Born a Communicator

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We are not given a good life or a bad life. We are given life. And it’s up to you to make it good or bad.

Often, people that criticize your life are usually the same people that don’t know the price you paid to get where you are today.

They say we live at a time when those in our life focus more on the things we fail to do and the little imperfections that we may have. Today, even the ones we love will be quick to point out when we fail to call or respond to a text. “Blue texts sasa huh!”

Let’s face it; the true sign of intelligence is not knowledge but imagination. To live a creative life, Nyach once told me that we must lose our fear of being wrong. Yes! I know what you are thinking. Who is Nyach? What does he look like? Is he tall, dark or even handsome? If I personally had an answer to such kind of imagination, this story would make no sense beyond this point. But like you, I have grown up learning to surround myself with people who talk about visions and ideas, not about other people.

Am enjoying a cup of coffee one fine afternoon at my favorite restaurant, Kilimanjaro lavish, when this well-built guy walks in and takes a sit at the other side of the table. He is accompanied by a little princess. A girl I would look at and call pretty twice. She carried a secret charm that would make you smile whenever she blinked. She was the kind of girl who looks down when you stare at her for a little too long and turns away if you catch her looking. The kind of girl you expect to laugh at all your jokes, funny or not funny. One who would love you with every inch of flesh inside her.

“White coffee and banana pancakes.” The guy said to the waitress.

My eyes were still focused on the lady, my heart now tempted to pump more blood to my brain and trigger that nerve that makes the mouth speak.

“Hi bro, your friend is pretty!” the words popped out of my mouth.

“Thanks bro!” he responded with a sharp baritone voice. “She is my wife, Maureen!”

Boom! It hit me that I had to behave (now that she was married). That she was taken and like I have been waiting for Jesus, I have to be a bit more patient for today was not my day.

“Hi Maureen. I am Mbai” I said with my usual calmness.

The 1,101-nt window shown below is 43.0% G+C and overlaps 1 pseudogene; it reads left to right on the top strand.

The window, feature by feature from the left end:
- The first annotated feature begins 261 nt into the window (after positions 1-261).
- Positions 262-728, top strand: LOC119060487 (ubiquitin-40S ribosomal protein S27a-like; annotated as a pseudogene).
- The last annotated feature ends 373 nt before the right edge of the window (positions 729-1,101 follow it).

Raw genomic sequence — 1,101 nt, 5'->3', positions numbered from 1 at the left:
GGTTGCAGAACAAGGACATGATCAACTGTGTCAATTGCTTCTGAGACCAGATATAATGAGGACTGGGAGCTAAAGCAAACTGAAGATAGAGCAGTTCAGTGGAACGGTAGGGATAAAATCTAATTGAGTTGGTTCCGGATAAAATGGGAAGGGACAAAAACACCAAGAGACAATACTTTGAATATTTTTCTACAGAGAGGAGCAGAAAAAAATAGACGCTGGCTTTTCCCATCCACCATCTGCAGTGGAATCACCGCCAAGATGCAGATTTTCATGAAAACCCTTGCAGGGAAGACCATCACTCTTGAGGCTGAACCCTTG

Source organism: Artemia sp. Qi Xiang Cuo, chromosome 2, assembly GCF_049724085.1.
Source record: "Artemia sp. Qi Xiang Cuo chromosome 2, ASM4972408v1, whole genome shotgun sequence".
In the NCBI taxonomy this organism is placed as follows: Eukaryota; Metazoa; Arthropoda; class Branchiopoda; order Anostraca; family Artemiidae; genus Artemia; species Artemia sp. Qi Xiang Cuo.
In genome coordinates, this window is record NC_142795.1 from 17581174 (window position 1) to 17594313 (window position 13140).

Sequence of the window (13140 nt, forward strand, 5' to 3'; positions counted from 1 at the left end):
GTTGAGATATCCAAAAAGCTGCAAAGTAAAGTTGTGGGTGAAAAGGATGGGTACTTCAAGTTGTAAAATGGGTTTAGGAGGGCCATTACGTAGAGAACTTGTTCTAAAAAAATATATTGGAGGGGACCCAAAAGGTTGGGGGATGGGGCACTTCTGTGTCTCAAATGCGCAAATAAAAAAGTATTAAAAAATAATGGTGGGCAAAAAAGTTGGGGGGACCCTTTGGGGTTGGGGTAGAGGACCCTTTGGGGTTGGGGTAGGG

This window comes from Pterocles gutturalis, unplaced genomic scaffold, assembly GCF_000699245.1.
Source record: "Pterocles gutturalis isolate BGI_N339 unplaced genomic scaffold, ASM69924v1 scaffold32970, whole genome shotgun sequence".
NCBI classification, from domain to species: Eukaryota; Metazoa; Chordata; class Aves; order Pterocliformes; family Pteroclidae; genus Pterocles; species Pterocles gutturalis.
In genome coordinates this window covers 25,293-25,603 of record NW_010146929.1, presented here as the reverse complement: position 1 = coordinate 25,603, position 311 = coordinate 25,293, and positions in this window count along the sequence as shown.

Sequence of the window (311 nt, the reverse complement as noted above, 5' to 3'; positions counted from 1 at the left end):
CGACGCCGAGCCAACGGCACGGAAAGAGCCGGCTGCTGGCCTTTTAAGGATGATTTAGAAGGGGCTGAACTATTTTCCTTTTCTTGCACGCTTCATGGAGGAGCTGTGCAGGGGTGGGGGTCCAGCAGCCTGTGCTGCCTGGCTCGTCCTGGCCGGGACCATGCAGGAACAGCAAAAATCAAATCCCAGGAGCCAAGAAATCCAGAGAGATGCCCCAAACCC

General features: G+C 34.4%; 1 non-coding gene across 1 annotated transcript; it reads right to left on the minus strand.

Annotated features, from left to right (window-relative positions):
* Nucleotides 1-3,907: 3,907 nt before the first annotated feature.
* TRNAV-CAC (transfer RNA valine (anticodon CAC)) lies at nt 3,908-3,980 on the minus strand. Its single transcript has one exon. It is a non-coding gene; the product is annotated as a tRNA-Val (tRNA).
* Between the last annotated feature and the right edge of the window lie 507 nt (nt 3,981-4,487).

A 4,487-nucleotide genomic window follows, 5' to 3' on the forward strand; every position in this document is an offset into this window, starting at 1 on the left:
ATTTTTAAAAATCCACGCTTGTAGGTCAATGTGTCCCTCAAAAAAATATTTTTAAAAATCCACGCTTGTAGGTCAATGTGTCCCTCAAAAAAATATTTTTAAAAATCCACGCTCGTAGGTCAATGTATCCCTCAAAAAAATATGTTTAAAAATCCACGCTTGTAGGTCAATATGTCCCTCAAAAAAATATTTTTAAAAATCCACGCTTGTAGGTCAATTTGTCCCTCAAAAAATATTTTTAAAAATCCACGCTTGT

“Nice meeting you Mbai.” She responded. Her voice was soft. The kind of soft that could make you start singing kumbaya.. my lord… kumbaya!

“You are Mbai?” Asked the guy. “The guy who writes about digital relationships?”

“Yes I am.” I responded. I would have agreed even if I wasn’t that Mbai.

“Aaah! Nice meeting you bro. I am Nyach.” He said. “@Nyacharo_ from Twitter.”

Yess Nyach! I know you. I actually do follow you.”  I said.

Nyach, Maureen and I have become friends ever since.

Over time, Nyach has grown to be a personal inspiration to me. While I focus on telling stories, (my stories and stories from the people I come across), Nyach is evolving as a communicator.

Having discovered his poetic and rap abilities while at Daystar University, he is today able to create digital strategies and formulate social media campaigns aimed at inspiring and creating an impact among young people. He has a special ability to merge art and digital platforms, hence communicating situations in a manner that creates an impact.

“I was not financially gifted while in campus.” He says. “So over lunch hour, I would eat from the internet. I spent most of my time in the cyber watching YouTube videos and reading articles. I joined Twitter and got attached to the fact that I would follow live activities happening around me. Twitter became my lunch-hour meal.” Nyach says.

I have a weird story of how I personally created my first Twitter account, how I forgot the password days after and how I generally find the platform hard to use. I prefer Facebook where all I have to do is scroll through friends posts linking the ones I find interesting. I also love Instagram, but if we talk data usage, I finding 1000 plus reasons to stick to Facebook. I have read stories of people making money from Twitter so when Nyach tells me that he had only about 500 followers when he made his first Ksh. 1000 from Twitter, I start to imagine how much he makes from his current global audience. But like you would say, “muhimu ni uhai!”

Ever heard about people eating life with a big spoon and wondered how they do that? Poetry  and theater plays make my two big spoons. Spoken work and live musicals especially at Alliance Francaise is a personal source of joy. I love watching and listening to people share stories. Their personal stories, both the sad ones and those that talk about success and victory. So when I first asked Nyach what he does besides Twitter and mentioned that he is among the people behind Fatuma’s Voice and Slum Africa, I certainly got the idea that the guy I was a friend to is no normal communicator. There is just something unique about him.

Besides being part of the Google Africa team that recently travelled to Mozambique, Nyach was vital to FIDA staff training on social media as an advocacy tool.

We read and hear a lot about digital driving the market and communications today but what we fail to read is the fact that we must and should use social media platforms to empower young people. Nyach says that we should be open to joining networks that make us grow, both as groups but especially as individuals.

He tells me how he personally hates failure and how he doesn’t take it lightly whenever he is the reason things fail to work. “There is no law between failure and I.”

God told Moses to use what was in his hand. Today, we do not have a Moses with a rod in his hand. What we have is young people with social media tools. Whether you use such to inspire, nature, mold your peers or simply use digital platforms to rant and complain, the tool and the choice are in your hands.

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